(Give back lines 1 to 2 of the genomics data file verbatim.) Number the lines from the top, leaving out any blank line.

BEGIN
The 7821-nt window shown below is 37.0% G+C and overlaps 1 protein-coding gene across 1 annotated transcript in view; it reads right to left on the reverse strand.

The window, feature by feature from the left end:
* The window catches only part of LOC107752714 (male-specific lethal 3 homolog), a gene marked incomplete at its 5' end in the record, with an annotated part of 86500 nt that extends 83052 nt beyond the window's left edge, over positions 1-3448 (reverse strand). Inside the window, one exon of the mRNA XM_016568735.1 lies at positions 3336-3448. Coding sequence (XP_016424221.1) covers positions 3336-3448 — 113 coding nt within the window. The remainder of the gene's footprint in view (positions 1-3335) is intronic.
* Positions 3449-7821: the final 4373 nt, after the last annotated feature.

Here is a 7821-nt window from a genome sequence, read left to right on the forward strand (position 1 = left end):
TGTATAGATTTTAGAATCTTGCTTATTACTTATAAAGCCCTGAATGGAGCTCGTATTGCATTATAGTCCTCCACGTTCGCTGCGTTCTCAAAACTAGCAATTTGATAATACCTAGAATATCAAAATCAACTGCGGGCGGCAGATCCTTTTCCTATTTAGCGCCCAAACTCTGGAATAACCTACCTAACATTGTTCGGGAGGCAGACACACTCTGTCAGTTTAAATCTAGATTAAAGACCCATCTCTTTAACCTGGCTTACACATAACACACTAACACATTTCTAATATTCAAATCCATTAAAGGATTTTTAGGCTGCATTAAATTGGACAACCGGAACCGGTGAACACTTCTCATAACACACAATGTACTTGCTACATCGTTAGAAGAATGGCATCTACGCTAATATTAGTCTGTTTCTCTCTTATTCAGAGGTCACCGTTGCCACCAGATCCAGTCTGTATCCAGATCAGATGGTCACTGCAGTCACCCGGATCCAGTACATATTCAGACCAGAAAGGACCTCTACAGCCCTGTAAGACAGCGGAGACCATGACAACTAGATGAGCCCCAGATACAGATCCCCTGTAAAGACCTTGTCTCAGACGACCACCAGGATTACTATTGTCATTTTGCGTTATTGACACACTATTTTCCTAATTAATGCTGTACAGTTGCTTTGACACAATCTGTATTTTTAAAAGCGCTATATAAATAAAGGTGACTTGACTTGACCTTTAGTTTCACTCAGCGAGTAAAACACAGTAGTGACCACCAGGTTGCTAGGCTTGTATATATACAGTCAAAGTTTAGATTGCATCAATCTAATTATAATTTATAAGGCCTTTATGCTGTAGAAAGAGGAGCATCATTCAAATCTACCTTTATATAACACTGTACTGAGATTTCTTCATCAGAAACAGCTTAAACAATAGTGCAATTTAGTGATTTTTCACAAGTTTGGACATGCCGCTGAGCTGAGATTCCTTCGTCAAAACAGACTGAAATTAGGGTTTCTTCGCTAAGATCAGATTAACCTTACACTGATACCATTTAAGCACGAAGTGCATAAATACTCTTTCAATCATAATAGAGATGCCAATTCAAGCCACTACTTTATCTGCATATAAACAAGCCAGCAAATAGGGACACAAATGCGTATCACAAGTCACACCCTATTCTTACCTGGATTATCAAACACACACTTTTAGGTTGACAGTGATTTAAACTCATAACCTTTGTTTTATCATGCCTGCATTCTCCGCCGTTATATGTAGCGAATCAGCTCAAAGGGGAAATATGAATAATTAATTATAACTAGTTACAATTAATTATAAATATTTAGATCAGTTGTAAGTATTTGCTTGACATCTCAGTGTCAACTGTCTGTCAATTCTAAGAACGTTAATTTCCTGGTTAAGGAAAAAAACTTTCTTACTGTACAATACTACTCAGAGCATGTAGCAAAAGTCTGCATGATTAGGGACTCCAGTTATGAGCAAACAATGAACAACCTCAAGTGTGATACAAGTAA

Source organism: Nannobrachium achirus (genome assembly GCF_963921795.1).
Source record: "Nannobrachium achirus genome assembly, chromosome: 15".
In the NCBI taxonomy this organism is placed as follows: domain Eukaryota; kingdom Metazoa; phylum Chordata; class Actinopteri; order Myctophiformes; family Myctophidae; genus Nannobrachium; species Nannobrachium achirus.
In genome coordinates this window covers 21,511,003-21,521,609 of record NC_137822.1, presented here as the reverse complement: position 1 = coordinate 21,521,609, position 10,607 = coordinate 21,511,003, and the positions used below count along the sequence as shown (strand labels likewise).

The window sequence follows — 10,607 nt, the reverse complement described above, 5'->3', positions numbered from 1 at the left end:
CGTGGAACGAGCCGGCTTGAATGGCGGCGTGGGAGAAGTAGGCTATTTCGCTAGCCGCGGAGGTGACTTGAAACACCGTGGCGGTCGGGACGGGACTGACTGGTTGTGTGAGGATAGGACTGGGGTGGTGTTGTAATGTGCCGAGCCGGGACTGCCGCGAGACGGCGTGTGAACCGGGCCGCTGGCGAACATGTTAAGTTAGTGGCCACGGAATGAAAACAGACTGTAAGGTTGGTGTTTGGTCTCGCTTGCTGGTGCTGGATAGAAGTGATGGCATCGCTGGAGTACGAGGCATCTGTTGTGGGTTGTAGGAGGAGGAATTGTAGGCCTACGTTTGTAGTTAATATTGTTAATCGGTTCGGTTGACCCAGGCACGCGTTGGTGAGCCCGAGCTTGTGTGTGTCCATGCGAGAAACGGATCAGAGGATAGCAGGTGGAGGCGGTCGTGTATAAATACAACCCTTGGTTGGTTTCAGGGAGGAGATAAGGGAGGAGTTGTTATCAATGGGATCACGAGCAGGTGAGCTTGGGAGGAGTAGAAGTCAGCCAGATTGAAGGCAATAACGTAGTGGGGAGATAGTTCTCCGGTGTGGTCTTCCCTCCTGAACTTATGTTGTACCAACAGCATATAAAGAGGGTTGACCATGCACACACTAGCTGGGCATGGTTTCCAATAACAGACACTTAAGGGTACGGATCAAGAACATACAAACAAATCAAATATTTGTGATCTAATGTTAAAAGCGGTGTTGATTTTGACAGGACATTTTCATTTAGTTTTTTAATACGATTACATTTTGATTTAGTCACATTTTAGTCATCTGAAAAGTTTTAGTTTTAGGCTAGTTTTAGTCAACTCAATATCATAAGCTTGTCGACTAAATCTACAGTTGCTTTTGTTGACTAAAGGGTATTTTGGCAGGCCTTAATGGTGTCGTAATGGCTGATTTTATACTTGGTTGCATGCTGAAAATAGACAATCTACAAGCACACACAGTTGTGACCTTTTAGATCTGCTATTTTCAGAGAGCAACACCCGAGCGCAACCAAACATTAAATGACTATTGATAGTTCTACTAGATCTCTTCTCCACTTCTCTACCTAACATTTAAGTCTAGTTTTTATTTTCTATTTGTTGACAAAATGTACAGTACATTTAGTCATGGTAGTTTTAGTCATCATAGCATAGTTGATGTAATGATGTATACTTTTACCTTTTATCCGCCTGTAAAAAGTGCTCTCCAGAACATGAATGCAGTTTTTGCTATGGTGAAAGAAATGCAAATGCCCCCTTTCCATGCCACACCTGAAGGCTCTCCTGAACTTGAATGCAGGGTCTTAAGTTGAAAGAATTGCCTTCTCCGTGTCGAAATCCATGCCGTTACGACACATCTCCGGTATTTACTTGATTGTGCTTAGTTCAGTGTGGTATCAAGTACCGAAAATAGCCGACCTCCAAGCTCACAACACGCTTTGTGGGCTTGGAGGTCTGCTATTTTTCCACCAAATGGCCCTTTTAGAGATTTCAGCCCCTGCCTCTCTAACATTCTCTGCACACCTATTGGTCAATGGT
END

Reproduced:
The 7821-nt window shown below is 37.0% G+C and overlaps 1 protein-coding gene across 1 annotated transcript in view; it reads right to left on the reverse strand.

The window, feature by feature from the left end: